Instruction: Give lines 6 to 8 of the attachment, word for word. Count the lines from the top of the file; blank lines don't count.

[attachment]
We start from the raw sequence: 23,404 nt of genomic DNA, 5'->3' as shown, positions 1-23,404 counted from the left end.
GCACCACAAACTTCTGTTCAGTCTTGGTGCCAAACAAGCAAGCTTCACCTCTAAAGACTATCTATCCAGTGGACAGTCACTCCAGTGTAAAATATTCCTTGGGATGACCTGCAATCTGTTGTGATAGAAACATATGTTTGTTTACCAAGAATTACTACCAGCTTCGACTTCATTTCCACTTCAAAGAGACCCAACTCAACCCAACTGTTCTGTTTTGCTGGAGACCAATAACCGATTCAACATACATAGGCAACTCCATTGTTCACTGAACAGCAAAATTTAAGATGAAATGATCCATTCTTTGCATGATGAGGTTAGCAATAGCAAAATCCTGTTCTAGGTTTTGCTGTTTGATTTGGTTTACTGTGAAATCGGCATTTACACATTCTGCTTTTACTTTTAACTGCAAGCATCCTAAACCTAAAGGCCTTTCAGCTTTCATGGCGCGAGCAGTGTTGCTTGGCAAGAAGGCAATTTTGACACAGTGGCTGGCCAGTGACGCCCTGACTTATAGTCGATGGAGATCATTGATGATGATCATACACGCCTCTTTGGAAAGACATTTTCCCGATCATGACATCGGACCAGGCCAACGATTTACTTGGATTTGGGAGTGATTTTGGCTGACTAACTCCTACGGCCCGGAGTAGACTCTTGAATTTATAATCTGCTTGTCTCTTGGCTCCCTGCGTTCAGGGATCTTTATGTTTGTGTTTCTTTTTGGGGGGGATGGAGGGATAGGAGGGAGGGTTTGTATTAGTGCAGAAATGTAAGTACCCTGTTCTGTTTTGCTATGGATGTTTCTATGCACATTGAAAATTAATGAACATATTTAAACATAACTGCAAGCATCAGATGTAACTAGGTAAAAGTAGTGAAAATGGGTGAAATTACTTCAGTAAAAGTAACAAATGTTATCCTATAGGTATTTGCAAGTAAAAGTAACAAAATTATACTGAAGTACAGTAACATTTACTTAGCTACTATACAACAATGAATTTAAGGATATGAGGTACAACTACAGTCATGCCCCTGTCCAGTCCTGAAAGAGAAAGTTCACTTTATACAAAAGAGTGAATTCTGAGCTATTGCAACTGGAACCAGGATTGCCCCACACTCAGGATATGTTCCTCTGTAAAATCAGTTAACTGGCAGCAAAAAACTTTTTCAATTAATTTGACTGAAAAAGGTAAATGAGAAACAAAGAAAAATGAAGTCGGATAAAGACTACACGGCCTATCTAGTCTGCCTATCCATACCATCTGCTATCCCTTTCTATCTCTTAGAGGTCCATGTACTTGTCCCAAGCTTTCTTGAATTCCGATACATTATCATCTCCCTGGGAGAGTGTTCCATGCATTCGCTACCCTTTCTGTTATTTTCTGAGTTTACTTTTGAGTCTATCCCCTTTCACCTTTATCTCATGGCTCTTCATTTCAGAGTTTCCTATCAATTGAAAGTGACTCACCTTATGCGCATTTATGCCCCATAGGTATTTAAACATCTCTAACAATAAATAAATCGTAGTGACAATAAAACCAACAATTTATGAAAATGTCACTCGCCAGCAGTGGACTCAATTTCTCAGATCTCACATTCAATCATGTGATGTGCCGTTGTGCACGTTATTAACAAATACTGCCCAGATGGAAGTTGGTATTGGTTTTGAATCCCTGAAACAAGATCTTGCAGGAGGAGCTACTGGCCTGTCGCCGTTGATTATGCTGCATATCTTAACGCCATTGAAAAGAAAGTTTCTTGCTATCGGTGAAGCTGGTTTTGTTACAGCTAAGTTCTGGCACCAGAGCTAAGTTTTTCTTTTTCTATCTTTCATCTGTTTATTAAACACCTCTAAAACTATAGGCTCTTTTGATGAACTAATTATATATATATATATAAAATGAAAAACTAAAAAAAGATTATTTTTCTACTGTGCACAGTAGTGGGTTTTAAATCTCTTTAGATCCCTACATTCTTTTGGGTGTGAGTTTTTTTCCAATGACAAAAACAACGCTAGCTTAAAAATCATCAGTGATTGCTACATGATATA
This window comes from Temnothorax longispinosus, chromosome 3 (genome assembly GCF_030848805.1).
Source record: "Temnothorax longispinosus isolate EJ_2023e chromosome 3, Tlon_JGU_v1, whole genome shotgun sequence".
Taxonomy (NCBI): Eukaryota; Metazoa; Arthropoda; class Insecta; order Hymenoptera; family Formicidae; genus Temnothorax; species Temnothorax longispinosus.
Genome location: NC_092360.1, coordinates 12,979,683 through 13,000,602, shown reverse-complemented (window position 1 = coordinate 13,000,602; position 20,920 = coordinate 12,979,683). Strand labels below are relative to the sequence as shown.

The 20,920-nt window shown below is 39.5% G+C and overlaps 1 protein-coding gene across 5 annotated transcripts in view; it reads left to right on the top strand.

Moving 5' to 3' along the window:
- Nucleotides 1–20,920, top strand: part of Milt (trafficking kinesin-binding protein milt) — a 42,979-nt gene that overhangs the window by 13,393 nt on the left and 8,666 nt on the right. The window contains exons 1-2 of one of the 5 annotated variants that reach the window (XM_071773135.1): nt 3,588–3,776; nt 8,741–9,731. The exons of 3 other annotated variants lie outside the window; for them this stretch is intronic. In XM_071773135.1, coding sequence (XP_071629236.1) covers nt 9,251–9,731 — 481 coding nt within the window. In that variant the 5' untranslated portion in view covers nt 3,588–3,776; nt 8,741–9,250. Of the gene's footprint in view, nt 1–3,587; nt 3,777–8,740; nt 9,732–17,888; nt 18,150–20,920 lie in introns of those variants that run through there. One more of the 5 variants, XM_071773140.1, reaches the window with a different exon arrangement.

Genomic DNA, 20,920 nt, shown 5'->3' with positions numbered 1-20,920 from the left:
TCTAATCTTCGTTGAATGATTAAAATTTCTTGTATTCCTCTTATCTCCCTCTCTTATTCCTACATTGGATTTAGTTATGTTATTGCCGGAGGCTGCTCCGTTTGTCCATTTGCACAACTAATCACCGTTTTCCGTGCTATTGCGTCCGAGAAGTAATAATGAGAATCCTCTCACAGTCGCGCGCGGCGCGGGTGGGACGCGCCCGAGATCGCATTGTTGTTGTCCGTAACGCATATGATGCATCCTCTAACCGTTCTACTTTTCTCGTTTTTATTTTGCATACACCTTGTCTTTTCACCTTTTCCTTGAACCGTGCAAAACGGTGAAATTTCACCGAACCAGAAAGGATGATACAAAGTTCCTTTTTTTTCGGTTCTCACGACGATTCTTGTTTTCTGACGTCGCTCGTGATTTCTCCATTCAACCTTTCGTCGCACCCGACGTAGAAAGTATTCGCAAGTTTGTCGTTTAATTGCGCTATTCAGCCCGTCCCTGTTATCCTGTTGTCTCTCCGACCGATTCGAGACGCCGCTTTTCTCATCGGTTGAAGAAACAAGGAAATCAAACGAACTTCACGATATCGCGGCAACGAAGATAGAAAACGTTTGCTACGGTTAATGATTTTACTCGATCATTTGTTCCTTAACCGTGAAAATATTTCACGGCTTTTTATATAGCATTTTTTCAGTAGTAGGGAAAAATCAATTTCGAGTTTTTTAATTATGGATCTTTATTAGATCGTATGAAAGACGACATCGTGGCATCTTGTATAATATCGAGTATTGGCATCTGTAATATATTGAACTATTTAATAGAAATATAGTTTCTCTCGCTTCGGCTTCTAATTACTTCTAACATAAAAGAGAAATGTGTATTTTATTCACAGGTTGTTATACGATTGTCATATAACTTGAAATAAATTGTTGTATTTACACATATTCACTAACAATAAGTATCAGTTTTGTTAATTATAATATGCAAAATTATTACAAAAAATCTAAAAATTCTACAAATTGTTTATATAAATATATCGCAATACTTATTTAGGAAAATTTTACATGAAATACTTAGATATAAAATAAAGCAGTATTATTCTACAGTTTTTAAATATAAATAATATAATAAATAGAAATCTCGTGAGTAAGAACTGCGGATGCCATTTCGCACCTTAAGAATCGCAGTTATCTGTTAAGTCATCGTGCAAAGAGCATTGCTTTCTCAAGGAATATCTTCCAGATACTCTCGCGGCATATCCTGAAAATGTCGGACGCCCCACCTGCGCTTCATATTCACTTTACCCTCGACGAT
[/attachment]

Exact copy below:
Genome location: NC_092360.1, coordinates 12,979,683 through 13,000,602, shown reverse-complemented (window position 1 = coordinate 13,000,602; position 20,920 = coordinate 12,979,683). Strand labels below are relative to the sequence as shown.

The 20,920-nt window shown below is 39.5% G+C and overlaps 1 protein-coding gene across 5 annotated transcripts in view; it reads left to right on the top strand.

Moving 5' to 3' along the window: